Australian winter crop planting to hold steady
skip to content1
Just a heads up, our Online and Mobile Banking Apps will be unavailable between 10:00 pm on Saturday, 24th April and 3:00 am on Sunday, 25th April while we make some improvements. We apologise for any inconvenience. If you’d like to speak to us, we’re available Monday to Friday 8am to 7pm AEDT on 1800 445 445
Rabobank
 

Rabobank Crop Update – Australian winter planting to hold steady

Total planted area for Australia’s 2017/18 winter crop is expected to remain on par with last year at just over 22 million hectares, according to Rabobank’s just-released Australian Winter Crop Update.

While the agribusiness banking specialist also says in the report that after the record production achieved in 2016/17, early indications point to a return to five-year average annual production levels this season, based on total hectares planted and a net average start to the season across the country.  Albeit, it says, considerable downside risks exist due to unfavourable climate forecasts during the growing season.

Rabobank senior grains and oilseeds analyst Cheryl Kalisch Gordon says with many growers already finished or well over half way through their planting programs and expected to complete them in the first weeks of June, overall total planted hectares are forecast to remain virtually unchanged on the 2016/17 season.

“Wheat planted area is likely to be steady year-on-year, while hectares planted to barley and oats are forecast to down by approximately seven per cent and 11 per cent respectively – the collateral of lower cereal prices,” she said.

“Despite low wheat prices and the attraction to plant more profitable crops, many growers will be continuing their wheat rotations as planned this season, instead substituting barley and oats planting with more profitable crop types.”

Canola is set for an increase in hectares from 2016/17 off the back of favourable planting conditions and relatively high prices, Rabobank says, while pulse plantings will also be up.

“For canola, March rain allowed planting to commence early in some regions, although some early planted canola in Western Australia may need to be re-sown due to dry conditions,” Dr Kalisch Gordon said. “Canola hectares will increase over the five-year- average in WA, but elsewhere they are returning towards the five-year average.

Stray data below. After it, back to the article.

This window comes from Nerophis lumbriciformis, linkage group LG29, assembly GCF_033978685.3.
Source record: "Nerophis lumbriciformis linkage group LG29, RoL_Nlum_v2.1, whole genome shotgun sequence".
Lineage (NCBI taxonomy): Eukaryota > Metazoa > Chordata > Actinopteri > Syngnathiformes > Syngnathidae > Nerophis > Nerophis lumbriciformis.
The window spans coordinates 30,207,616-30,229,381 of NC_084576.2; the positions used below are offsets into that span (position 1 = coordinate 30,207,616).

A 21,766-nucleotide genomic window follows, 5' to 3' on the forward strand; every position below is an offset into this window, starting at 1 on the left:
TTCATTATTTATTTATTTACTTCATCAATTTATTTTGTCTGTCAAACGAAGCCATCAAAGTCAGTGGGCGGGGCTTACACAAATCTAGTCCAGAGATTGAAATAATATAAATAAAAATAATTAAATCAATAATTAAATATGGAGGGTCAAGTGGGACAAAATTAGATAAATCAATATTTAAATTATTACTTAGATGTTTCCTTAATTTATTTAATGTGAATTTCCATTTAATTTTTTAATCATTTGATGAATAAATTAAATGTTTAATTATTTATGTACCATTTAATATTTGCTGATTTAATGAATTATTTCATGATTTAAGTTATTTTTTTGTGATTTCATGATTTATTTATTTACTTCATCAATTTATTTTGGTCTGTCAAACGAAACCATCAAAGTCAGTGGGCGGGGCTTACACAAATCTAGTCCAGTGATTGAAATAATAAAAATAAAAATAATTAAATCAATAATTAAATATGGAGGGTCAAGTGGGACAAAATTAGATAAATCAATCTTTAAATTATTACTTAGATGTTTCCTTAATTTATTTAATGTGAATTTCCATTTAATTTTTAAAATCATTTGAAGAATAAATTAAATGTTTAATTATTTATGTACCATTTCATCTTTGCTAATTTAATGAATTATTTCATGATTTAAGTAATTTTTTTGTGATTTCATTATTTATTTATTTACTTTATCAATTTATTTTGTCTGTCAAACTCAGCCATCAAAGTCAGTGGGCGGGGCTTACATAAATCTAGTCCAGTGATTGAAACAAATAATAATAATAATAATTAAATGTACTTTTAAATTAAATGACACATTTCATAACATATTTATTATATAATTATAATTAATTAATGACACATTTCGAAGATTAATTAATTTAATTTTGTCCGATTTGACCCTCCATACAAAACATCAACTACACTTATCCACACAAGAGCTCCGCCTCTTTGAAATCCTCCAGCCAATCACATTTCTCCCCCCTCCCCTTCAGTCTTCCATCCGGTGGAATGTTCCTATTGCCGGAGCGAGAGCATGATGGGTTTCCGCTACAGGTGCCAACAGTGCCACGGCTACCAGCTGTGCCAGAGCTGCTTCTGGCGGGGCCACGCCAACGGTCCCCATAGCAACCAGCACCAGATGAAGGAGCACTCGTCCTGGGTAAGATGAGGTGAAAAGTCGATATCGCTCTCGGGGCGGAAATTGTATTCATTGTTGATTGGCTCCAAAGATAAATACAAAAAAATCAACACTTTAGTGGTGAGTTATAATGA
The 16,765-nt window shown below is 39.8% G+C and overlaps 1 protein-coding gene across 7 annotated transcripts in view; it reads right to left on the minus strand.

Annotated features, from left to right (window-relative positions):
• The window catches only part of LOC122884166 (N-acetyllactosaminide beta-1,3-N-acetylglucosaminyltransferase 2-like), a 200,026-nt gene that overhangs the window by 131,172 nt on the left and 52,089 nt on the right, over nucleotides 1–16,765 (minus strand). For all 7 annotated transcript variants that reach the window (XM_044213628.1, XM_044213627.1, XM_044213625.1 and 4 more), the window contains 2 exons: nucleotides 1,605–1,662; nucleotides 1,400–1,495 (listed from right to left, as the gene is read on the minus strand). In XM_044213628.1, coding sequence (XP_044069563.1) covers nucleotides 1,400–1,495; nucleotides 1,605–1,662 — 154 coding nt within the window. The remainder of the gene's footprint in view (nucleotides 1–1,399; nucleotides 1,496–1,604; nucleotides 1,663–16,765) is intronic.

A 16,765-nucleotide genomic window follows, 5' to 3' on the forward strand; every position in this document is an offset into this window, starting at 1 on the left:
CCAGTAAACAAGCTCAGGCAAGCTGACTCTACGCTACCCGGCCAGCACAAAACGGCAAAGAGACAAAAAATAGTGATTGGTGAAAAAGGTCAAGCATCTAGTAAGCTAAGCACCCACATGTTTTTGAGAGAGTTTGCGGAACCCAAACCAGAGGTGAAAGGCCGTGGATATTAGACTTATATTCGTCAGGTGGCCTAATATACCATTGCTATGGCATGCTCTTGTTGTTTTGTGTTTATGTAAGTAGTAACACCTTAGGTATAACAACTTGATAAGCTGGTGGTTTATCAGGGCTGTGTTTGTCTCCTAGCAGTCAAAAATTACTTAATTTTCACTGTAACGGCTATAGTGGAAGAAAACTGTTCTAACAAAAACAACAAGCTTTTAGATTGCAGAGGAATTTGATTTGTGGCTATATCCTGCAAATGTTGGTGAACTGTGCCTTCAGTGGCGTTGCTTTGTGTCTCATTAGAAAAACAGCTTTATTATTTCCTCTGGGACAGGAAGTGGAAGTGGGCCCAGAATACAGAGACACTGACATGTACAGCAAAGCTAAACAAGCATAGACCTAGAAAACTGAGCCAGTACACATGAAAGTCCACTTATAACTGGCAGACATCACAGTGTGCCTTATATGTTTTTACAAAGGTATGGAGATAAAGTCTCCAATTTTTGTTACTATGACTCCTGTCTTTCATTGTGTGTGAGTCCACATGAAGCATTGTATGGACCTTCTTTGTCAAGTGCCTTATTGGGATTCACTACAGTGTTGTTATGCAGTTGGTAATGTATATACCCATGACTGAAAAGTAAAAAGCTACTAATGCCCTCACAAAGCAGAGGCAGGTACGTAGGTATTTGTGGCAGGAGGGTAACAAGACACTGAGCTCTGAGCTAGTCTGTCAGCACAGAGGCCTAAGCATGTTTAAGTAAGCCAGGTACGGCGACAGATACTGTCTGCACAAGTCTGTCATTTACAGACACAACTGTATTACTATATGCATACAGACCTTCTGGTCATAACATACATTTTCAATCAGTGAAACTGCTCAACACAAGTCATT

“For pulses, plantings have again increased this season due to high prices – especially in South Australia, Queensland and northern New South Wales.  Chickpea and lentils will contribute the majority of increased hectares planted to pulses in 2017/18.”


Seasonal start

Dr Kalisch Gordon said rainfall had been variable across Australia’s cropping regions for the start of the 2017/18 winter season.

“South-eastern Australia is in a strong position having received average to ‘well above average’ rain in April, while planting areas in Queensland and parts of WA require rain before the planting window closes,” she said. “South Australia has had good rains, though the Eyre Peninsula in particular await adequate falls.”


Watch factors

The Update cautions that climatic conditions throughout the growing season will be one of the biggest watch factors this year, with the Australian Bureau of Meteorology rating the chances of an El Niño event occurring in 2017 at about 50 per cent.

With El Niño climate cycles historically associated with below-average rainfall across New South Wales, Queensland and Victoria, Dr Kalisch Gordon said this will put pressure on growers’ decisions around management of inputs, such as fertiliser, during the season.

Other factors impacting on the fortunes of growers this season include the maintained high levels of wheat plantings, despite low prices. “While the lower Australian dollar is providing some offset, low wheat prices will deliver modest to low margins which will have cash flow implications,” Dr Kalisch Gordon said.

With a greater proportion of higher input/higher return pulse and canola hectares making up the cropping mix this season, there is also added disease risk facing growers due to the intensification of these crops.


Rabobank Australia & New Zealand Group is a part of the global Rabobank Group, the world’s leading specialist in food and agribusiness banking. Rabobank has nearly 120 years’ experience providing customised banking and finance solutions to businesses involved in all aspects of food and agribusiness. Rabobank is structured as a cooperative and operates in 40 countries, servicing the needs of approximately 8.6 million clients worldwide through a network of more than 1000 offices and branches. Rabobank Australia & New Zealand Group is one of Australasia’s leading agricultural lenders and a significant provider of business and corporate banking and financial services to the region’s food and agribusiness sector. The bank has 94 branches throughout Australia and New Zealand.

Media contacts:

Denise Shaw
Head of Media Relations
Rabobank Australia & New Zealand 
Phone: 02 8115 2744 or 0439 603 525 
Email: denise.shaw@rabobank.com  


Skye Ward
Media Relations Manager
Rabobank Australia
Phone: 02 4855 1111 or 0418 216 103
Email: skye.ward@rabobank.com


Cookie Notice
We use cookies to collect data when you visit our website. We do this for security and functionality purposes and to provide you with a better website experience. For more information on how we use cookies, please see our Cookies page.
OK